U.S. warns NATO nations against rushed Afghan exit

March 12, 2011 - 0:0

BRUSSELS (Reuters) -- The United States warned European nations on Friday against a precipitous withdrawal from Afghanistan that could threaten the headway made in turning back a tenacious Taliban insurgency.

""Frankly, there is too much talk about leaving and not enough talk about getting the job done right,"" Defense Secretary Robert Gates told a ministerial meeting.
Defense ministers from the nearly 50 nations with troops in Afghanistan are meeting in Brussels to endorse a plan to shift security leadership from foreign troops to Afghan police and soldiers. This is a key step in the West's plans to slowly wind down its military role in Afghanistan.
The United States, the dominant foreign force in Afghanistan with close to 100,000 soldiers, is preparing to begin withdrawing some troops this year.
""Let me be clear: uncoordinated national drawdown would risk the gains made to date,"" Gates said. ""Considerations about any drawdown of forces must be driven by security conditions … not by mathematical calculation shaped by political concerns.
""Unfortunately some recent rhetoric -- to include that coming from capitals on this continent -- is calling into question … resolve.""
While U.S. commanders say they have weakened the Taliban in its southern heartland, Gates said there would likely be ""harder and heavier fighting"" in 2011.
While U.S. President Barack Obama wants to fulfill a promise to bring home some of the extra 30,000 troops he sent to Afghanistan after a strategy overhaul in 2009, foreign troops will continue to bear much of the burden for years to come.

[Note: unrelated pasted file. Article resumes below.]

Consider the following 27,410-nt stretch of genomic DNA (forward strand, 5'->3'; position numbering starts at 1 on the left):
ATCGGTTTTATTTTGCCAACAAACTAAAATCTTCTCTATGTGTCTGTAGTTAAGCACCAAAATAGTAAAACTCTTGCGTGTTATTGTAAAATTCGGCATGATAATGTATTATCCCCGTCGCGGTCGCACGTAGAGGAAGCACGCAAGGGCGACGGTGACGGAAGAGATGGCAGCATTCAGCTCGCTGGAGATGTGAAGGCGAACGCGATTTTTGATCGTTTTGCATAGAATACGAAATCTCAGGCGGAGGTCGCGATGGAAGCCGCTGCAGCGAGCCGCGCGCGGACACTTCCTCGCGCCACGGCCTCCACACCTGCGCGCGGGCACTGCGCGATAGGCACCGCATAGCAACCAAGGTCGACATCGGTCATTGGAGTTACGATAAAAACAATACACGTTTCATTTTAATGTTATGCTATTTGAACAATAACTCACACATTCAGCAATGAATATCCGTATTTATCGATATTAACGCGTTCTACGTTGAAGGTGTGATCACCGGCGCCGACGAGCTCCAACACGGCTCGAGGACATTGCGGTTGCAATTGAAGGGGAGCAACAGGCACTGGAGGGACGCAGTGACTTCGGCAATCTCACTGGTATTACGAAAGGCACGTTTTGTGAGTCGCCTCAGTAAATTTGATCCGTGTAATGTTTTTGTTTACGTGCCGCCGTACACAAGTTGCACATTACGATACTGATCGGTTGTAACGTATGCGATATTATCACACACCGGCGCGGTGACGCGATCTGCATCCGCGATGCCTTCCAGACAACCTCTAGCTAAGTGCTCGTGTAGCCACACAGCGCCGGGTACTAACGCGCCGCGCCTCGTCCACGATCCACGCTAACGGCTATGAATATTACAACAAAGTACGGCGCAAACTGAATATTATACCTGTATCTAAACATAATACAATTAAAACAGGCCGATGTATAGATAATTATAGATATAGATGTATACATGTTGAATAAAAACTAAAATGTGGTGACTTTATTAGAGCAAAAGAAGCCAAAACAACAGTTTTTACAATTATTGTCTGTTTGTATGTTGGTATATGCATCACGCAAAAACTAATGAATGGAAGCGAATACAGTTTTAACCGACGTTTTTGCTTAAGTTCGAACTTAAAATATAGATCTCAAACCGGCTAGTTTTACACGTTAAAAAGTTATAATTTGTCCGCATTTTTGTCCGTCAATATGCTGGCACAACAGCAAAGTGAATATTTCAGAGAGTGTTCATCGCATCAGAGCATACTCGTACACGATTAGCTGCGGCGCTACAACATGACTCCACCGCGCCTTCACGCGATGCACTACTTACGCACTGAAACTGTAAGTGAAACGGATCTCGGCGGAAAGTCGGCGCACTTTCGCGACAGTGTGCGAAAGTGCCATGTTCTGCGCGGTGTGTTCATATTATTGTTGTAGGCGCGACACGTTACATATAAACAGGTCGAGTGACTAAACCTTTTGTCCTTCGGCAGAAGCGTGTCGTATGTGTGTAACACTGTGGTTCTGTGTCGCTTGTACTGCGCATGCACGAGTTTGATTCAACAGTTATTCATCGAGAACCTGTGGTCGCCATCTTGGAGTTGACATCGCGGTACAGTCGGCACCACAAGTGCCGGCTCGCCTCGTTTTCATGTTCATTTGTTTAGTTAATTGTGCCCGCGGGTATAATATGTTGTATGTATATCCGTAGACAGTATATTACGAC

Gates, who this week toured parts of southern Afghanistan where U.S. soldiers have taken heavy losses, has not yet announced how many troops will be withdrawn starting in July but it is expected to be a modest number.
Gates said the United States was ""well-positioned"" to begin a staged withdrawal, a first step toward ending a long and expensive war that U.S. lawmakers see as a budget concern.
Still, the United States worries that the global alliance in Afghanistan -- far more deep and broad than it ever was in Iraq -- will fall apart.
As the 9/11 attacks that triggered the toppling of the Taliban recede into history, and the human and financial toll of the war grows, support has waned for a bloody, distant campaign that has killed over 2,000 foreign soldiers.
Even though many NATO nations plan to keep training missions in Afghanistan for some time, the fiscal crises of the past few years and a lack of public support for the war has added pressure on European leaders to plan their exit.
Germany, whose soldiers face mounting insecurity in northern Afghanistan, wants to start withdrawing troops this year if conditions allow. That may not be possible. France's foreign minister is pressing for a drawdown beginning this year while the Netherlands has already pulled out its combat troops.
Britain, with the second-largest troop force in Afghanistan, has said it wants to see combat troops out in 2015 and that it hopes to cut troop numbers this year if conditions allow.
Western plans to withdraw smoothly from Afghanistan will hang on the ability of Afghan troops to take over the fight against the Taliban, which has moved into some previous quiet areas of the country, by the end of 2014 as planned.
But local forces, while they are better trained and better equipped than they were, continue to struggle with illiteracy, high dropout rates and occasional insurgent infiltration.